Many resources exist for developers to make their sites accessible. Why not include some assignments and good information about accessibility in these courses? After all, creators of online media are going to find themselves confronting organizations and people who advocate staunchly for accessibility and are thus going to find themselves directed by corporate management types who wish to avoid lawsuits, public relations disasters and other similar risks to their bottom lines.

Best regards,


After reading the letter, I invite all of you to comment. What did you like? What didn’t you like? What additional resources might help a journalism school make its technology accessible or educate others on accessibility? As always, the door hangs wide open and awaits your constructive feedback.

My First Week Back in the College Classroom

September 2, 2008 • Darrell Shandrow

Many of you have doubtless noticed that I haven’t been doing much blogging for quite sometime. Recent entries have primarily comprised redistribution of existing content with little or no additional commentary. There are numerous excuses and explanations for this absence. Some of you know the story, while many do not. In either case, I will spare all of you, my loyal readers, the pity party, doing my best to get back to the business at hand. Though I will quite likely not be blogging at the same rate as I have in the past, I will, at a minimum, endeavor to catch up with some critical topics in the accessibility arena, assistive technology and the online blind community. I most certainly do have some things to say about recent events, such as the Freedom Scientific versus GW Micro lawsuit and the NFB Target web site accessibility settlement. While you wait for my thoughts on these meatier topics, I would like to tell all of you about one of the obstacles that has been keeping me from blogging: my return to college.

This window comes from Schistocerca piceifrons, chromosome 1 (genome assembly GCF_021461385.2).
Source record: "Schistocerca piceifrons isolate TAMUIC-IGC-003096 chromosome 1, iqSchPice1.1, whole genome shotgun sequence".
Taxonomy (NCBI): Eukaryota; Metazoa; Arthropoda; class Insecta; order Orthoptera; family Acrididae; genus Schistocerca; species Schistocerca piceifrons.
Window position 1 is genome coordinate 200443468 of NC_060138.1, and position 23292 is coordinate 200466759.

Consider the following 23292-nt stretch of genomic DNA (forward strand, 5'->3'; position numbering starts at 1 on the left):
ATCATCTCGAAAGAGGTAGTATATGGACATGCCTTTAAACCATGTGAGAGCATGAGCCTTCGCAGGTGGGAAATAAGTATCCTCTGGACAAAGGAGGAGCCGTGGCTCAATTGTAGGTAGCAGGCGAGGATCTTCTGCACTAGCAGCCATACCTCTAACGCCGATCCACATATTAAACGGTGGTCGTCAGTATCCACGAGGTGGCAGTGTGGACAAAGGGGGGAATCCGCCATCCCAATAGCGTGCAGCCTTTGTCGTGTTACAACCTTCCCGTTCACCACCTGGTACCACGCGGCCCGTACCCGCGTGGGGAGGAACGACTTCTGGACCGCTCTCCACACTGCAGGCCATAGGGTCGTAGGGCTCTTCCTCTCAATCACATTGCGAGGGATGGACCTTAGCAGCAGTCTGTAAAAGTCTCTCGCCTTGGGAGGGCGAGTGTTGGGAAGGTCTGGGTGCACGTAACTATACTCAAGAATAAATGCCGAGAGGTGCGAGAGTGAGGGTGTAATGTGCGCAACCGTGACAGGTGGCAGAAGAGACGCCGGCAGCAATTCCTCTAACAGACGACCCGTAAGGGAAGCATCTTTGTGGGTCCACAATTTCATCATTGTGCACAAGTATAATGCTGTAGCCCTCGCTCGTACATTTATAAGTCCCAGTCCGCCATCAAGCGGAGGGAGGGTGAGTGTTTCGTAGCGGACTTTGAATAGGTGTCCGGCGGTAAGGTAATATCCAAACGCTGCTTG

In February of this year, I applied to Benetech as a candidate for the Volunteer Coordinator position. A long selection process ensued, culminating in a visit to Benetech’s headquarters on April 16. As both a Bookshare subscriber and volunteer, I was excited about the possibility of being able to work with a group of people who shared my passion for accessibility. Alas, it just was not to be… On may 2, I learned that I was not selected. I was incredibly disappointed! In addition to my 13 years of direct experience working with technology, I decided I needed to complete a Bachelor’s degree, primarily for the purpose of increasing my likelihood of being selected for the positions I really wanted to pursue. Entry level technical support positions were just no longer enough.

After consulting many in my innercircle of family and close friends, I applied to the Walter Cronkite School of Journalism and Mass Communication at Arizona State University, where I was accepted in June. Though I knew I would be dealing with considerable challenges holding a full time job as a technical writer while attending ASU on a part time basis, I knew this was the right thing for me to do. It was time to start giving serious consideration to my long-term future, knowing that my current job could not last forever. Unfortunately, I didn’t know just how numbered my days of continued gainful employment really were. On June 12, I learned that SonicWALL, the company for which I had been employed to deliver technical support services on an outsourcing basis for the past five years, would be bringing all their support operations in-house. We would all have to reapply for our jobs with the new company. In early July, I discovered that I would not be getting an offer, and was ultimately laid off on July 18. I believe SonicWALL discriminated against me based on my blindness, owing to the company’s unwillingness to spend approximately one hour of a developer’s time to make its Siebel customer relationship management (CRM) system accessible to me in a “standard interactivity” mode. It is my hope that this matter will eventually be ajudicated in a court of law or settled in a favorable manner. This experience certainly finished off my desire to continue a career directly in the technology industry. It was a final sign of the long past time for me to complete my education to move on!